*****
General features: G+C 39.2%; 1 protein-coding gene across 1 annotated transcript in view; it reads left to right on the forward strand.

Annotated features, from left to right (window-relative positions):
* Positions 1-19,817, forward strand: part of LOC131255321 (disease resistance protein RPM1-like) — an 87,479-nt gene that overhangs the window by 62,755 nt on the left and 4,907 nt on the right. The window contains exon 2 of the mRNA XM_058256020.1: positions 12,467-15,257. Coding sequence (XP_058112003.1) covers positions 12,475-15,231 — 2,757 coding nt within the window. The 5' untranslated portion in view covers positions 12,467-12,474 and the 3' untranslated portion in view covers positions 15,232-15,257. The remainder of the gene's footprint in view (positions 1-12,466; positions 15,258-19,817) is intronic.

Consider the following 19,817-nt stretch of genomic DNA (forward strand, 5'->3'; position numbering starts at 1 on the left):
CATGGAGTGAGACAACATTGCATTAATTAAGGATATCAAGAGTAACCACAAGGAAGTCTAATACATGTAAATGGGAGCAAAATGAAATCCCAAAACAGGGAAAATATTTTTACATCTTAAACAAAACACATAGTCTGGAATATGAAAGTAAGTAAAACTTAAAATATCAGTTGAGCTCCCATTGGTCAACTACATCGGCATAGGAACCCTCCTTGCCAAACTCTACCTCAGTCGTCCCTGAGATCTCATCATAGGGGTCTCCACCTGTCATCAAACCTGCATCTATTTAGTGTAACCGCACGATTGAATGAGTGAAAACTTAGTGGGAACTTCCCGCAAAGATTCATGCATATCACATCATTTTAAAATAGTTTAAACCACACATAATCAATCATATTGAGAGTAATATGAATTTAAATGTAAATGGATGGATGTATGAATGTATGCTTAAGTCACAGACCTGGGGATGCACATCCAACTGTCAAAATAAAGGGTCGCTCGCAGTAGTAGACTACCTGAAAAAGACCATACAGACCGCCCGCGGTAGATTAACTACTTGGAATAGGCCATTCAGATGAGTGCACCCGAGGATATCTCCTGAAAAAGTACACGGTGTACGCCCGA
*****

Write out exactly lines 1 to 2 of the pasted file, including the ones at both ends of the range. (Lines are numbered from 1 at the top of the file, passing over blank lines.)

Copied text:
General features: G+C 39.2%; 1 protein-coding gene across 1 annotated transcript in view; it reads left to right on the forward strand.

Annotated features, from left to right (window-relative positions):